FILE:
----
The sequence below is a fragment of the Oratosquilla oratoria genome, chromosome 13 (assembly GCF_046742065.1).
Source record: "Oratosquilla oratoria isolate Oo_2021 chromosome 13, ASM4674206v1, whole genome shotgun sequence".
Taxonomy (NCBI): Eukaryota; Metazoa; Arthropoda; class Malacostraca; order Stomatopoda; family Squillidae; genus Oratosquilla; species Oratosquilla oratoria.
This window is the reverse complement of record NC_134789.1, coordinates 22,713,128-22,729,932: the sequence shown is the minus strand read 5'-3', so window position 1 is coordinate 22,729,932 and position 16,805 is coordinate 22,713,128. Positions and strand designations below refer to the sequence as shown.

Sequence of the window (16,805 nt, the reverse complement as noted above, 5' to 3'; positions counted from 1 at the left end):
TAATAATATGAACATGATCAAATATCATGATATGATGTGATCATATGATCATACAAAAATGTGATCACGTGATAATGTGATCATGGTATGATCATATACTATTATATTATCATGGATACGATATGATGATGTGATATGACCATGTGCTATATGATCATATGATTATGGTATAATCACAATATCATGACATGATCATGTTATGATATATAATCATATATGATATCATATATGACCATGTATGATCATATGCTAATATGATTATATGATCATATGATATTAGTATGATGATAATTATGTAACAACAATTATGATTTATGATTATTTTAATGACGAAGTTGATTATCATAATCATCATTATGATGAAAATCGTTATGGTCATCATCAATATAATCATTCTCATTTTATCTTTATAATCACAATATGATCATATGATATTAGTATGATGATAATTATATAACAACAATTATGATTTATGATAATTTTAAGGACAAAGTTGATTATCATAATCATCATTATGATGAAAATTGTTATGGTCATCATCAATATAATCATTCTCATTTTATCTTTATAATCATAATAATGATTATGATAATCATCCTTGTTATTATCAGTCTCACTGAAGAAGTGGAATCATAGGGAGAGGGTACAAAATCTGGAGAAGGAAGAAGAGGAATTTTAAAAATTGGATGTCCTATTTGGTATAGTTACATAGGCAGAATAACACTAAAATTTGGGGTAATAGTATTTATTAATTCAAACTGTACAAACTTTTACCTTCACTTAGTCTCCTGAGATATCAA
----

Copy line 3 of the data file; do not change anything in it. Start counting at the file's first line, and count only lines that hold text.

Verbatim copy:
Taxonomy (NCBI): Eukaryota; Metazoa; Arthropoda; class Malacostraca; order Stomatopoda; family Squillidae; genus Oratosquilla; species Oratosquilla oratoria.